jump to navigation

Windows NT Security Systems March 2, 2012

Posted by John Ruby in Archives, Security, Technologies.
Tags: , , , , , , , , , , , , , , , , , , , , , , , , , , , , , , , , , , , , , , , , , , , , , ,
add a comment

Windows NT Security Systems

The starting point for strong Internet security is the operating system of any machine connected to it. Fortunately for the organizations using IIS 4.0, strong levels of security were built into the core of Windows NT in order to meet and exceed certifiable security standards, i.e. the C2 security guidelines required by the U.S. Department of Defense’s evaluation criteria. Windows NT security contrasts sharply with the thin and weak security layers that are bolted on to the top of some other operating systems.

Compliance with the C2 security standard was originally only required for government organizations. However, many commercial organizations are demanding the same level of security, and they recognize the value that such standards offer. The main requirements for C2 compliance are:

  • User identification and authentication. Before gaining access to the systems, a user must prove their identity. This is typically done by providing a user-id / password combination, for example by entering the details via a keyboard or by the presentation of a device such as a smart card which stores such information.
  • Discretionary access control. Each object within the system, for example files, printers and processes, must have an owner—who can grant or restrict access to the resources at various degrees of granularity.
  • Auditing Capabilities. The system must provide the ability to log all user actions and object access, and include enough information to identify the user that performed any operation. Such information must only be accessible by system administrators.
  • Safe Object reuse. The system must guarantee that any discarded or deleted object cannot be accessed, either accidentally or deliberately, by other entities.
  • System integrity. The system must protect resources belonging to one entity, from being interfered with by another entity.

The C2 guidelines are applicable to standalone systems, and are specified in the document Trusted Computer System Evaluation Criteria (TCSEC). Fortunately, to make life simpler, this is often referred to as the Orange Book, thanks to the color of its cover. Other specifications that expand on the Orange Book include the Red Book for networking, and the Blue Book for subsystems.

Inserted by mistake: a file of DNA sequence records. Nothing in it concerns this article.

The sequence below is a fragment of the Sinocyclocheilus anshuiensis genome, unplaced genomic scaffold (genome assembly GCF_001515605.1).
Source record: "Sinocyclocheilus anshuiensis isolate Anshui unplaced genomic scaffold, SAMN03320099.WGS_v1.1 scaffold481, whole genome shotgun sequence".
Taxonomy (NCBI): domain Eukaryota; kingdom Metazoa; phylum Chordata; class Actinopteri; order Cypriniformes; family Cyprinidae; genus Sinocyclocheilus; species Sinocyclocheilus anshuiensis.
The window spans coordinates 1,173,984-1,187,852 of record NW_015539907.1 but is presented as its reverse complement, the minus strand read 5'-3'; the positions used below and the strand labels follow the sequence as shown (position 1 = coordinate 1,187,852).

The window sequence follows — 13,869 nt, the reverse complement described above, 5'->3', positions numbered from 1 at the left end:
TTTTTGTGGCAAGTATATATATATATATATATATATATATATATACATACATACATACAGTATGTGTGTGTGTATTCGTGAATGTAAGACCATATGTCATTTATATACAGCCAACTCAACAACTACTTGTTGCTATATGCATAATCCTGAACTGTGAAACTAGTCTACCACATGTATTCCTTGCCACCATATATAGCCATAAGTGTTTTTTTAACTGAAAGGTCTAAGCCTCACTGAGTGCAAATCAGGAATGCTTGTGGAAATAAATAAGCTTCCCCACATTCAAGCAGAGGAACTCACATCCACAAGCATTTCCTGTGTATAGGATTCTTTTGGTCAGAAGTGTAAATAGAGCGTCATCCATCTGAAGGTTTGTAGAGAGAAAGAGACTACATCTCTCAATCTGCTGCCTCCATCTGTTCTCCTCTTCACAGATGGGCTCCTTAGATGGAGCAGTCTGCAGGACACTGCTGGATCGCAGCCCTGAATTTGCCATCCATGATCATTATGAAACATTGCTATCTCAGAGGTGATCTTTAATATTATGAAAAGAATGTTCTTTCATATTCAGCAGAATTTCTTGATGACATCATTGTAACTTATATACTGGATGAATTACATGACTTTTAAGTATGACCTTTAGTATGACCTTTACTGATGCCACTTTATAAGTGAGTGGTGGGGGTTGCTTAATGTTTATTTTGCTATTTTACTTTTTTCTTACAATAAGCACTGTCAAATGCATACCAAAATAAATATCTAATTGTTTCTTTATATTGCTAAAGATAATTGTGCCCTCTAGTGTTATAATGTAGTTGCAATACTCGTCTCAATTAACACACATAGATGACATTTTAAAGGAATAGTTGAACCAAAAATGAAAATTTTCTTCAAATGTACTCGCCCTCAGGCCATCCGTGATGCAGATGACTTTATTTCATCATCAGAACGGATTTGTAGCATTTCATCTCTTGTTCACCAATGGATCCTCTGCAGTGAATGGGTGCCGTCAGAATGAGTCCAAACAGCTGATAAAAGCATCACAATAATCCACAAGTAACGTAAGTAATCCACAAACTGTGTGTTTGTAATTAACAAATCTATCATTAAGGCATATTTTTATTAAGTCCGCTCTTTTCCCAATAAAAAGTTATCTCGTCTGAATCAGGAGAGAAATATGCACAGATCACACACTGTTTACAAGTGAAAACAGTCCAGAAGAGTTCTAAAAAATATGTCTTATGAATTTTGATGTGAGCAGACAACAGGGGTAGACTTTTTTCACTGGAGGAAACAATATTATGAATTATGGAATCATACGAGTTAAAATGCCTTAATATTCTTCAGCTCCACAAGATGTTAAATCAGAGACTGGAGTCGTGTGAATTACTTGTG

Obtaining C2 certification is a long and complex task, and Microsoft are pushing hard for complete certification. Windows NT has passed the Orange Book certification process (for a standalone PC, not connected to a network) and is on the DOD’s official list of evaluated products. At the time of writing, Windows NT 4.0 is undergoing Red and Blue book evaluations.

Read More…Windows NT Security Systems

Windows 8 Consumer Preview: Welcome to the Windows 8 Consumer Preview February 29, 2012

Posted by John Ruby in BlogoSphere, Microsoft, Paul Thurrott, Software, Windows 8.
Tags: , , , , , , , , , , , , , , , , ,
add a comment


Windows 8 Consumer Preview: Welcome to the Windows 8 Consumer Preview


For weeks now I’ve been biting my tongue, watching what I say and write about the Windows 8 Consumer Preview. But with the release today of this most eagerly-awaited Windows 8 milestone, the shackles are off. This freedom takes a few different forms for me. I can reveal that work on Windows 8 Secrets has already begun in earnest. And I have a ton of content to post here on the SuperSite for Windows, with more to come in the days ahead. Best of all, I can guarantee that you’ll find out things about Windows 8 here you won’t see anywhere else.

If you’ve been reading this site for a while, you know that I often write lengthy reviews of Microsoft products, including pre-release versions. With the Windows 8 Consumer Preview, however, I’m going to do things a bit differently. This article will serve as a high-level introduction of sorts, providing you with a basic overview of what’s new and different in this second and most crucial milestone on the way to Windows 8. But scattered throughout the discussion below, you’ll find links to numerous other articles about the Windows 8 Consumer Preview, the vast majority of which are immediately available and dramatically expand on the overview provided here. This isn’t just information overload, it’s a tsunami.

Ready? Good, let’s dive right in.